Some time later I run into Danny ..... and ask him about this guy. Danny admits the guys clueless and has been upping his rate for years to discourage the guy from coming to him for lessons.
    Some people are teachers.
    Some people are students.
    Some people are neither.
    Knowing is half the battle.
  18. Soverntear


    Mar 17, 2008
    Bassmickeyd - lol i love how danny said YEARS and the guy still sucks.
    I just started my lessons last night with a TBer. after one lesson, im confident im staying with him as my teacher for at least a year. my theory on lessons is, if you dont learn something new every 2 sessions (every1 if new) you have the wrong teacher. hell simple things like explaining hoiw scales are relevant to my CURRENT playing gave me a much greater understanding of music. hell im even listening to music differently
  19. I said it before you have to learn how to open doors. Once those doors open and we walk thru them that's when we learn. A teacher can show you those doors but he can't walk thru them for you.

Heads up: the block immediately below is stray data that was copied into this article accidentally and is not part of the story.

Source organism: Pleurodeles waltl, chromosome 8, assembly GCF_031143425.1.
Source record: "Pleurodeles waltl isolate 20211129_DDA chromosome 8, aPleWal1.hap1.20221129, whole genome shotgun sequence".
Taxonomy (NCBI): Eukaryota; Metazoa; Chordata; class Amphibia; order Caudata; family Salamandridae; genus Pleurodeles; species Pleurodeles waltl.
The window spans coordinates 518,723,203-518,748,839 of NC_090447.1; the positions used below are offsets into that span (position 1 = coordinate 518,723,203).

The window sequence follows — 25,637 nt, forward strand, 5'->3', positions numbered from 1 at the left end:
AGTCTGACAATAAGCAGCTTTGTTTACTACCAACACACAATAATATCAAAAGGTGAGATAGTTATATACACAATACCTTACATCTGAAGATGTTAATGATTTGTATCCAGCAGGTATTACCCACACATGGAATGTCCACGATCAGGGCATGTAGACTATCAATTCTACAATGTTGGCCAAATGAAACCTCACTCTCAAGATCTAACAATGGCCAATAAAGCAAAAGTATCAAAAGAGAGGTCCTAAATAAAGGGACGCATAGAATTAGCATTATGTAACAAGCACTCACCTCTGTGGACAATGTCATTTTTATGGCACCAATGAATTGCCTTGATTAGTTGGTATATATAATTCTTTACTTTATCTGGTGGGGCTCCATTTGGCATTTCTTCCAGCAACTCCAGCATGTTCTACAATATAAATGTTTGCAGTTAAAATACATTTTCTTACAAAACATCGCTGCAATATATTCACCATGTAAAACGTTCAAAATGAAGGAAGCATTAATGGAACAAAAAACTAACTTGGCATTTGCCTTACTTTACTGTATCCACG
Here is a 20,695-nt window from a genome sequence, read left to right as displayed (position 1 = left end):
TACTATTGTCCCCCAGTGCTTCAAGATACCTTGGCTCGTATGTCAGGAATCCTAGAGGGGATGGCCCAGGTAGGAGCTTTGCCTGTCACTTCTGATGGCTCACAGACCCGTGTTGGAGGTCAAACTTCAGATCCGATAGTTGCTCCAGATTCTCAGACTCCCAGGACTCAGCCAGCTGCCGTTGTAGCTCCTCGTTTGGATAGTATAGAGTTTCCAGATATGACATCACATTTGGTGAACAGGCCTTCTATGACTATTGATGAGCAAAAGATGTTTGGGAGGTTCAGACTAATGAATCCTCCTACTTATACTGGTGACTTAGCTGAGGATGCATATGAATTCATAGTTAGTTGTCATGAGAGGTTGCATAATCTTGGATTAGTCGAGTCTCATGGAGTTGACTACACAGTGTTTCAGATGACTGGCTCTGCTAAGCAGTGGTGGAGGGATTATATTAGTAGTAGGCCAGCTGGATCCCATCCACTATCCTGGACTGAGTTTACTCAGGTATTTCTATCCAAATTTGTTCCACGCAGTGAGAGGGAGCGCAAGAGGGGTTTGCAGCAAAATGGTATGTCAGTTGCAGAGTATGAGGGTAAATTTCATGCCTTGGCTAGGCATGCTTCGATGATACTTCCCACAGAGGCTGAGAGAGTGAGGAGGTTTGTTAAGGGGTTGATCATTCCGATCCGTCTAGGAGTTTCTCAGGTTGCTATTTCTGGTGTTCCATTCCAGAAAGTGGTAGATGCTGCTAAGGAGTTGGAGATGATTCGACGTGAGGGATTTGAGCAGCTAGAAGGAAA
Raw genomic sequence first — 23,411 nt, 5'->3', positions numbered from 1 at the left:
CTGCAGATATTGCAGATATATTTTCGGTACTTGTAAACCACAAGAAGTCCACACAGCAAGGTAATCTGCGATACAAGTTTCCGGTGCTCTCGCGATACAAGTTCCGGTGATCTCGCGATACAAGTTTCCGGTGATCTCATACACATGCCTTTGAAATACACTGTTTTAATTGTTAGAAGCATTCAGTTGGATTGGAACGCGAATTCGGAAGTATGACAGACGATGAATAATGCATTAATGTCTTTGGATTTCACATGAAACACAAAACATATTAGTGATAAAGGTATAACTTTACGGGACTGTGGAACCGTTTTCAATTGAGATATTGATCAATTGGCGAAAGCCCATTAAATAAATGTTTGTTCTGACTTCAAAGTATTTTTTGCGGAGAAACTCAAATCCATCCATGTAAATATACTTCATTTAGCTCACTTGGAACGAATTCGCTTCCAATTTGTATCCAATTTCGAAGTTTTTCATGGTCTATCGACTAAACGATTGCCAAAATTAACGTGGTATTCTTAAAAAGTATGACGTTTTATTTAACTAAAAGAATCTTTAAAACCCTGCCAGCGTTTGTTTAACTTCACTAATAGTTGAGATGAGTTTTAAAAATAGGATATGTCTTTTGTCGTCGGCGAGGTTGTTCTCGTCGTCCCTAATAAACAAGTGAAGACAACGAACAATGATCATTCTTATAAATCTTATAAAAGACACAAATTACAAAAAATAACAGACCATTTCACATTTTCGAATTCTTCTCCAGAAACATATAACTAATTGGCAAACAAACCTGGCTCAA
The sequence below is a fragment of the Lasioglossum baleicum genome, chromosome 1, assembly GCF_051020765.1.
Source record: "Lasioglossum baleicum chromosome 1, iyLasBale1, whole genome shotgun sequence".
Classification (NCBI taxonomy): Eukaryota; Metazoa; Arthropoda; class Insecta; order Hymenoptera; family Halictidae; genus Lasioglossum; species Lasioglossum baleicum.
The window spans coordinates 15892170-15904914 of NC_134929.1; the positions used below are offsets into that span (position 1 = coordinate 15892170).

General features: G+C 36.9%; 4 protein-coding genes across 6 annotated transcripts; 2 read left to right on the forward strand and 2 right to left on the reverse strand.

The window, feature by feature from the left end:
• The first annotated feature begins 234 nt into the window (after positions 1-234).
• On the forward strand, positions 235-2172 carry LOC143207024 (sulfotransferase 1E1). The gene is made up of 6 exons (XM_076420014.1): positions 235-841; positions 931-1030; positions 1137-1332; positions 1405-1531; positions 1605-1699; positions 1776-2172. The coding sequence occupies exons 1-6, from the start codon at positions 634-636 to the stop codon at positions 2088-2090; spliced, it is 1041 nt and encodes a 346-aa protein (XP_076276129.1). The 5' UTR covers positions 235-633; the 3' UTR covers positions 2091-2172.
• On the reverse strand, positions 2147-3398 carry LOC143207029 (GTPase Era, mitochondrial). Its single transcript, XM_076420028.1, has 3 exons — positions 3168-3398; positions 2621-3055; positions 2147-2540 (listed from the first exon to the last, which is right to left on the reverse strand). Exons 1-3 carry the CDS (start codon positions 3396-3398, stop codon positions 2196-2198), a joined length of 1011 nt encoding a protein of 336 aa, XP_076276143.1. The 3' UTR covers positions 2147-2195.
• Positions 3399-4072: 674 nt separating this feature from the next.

If our school systems taught children how to learn as opposed to "how to be taught", they'd be a lot less clueless people with framed paper hanging on their walls.
    "There's no brains in hanging frames."
  20. Martin Bormann

    Martin Bormann

    Sep 20, 2007
    Here is the thing, nobody on this forum is one of your parents. We don't particularly care if you learn anything about bass or music. So that being said, it's up to you when you want to quit taking lessons, I mean if your current teacher doesn't have much left to teach you, you could go looking for a better teacher. You could also try to wing it yourself. Hell, you could just shut yourself off to learning all together and just stick with your current ways. But, you know the saying "there is always somebody better?" Well, it might be in your interest to always be looking for that person and taking lessons from him/her.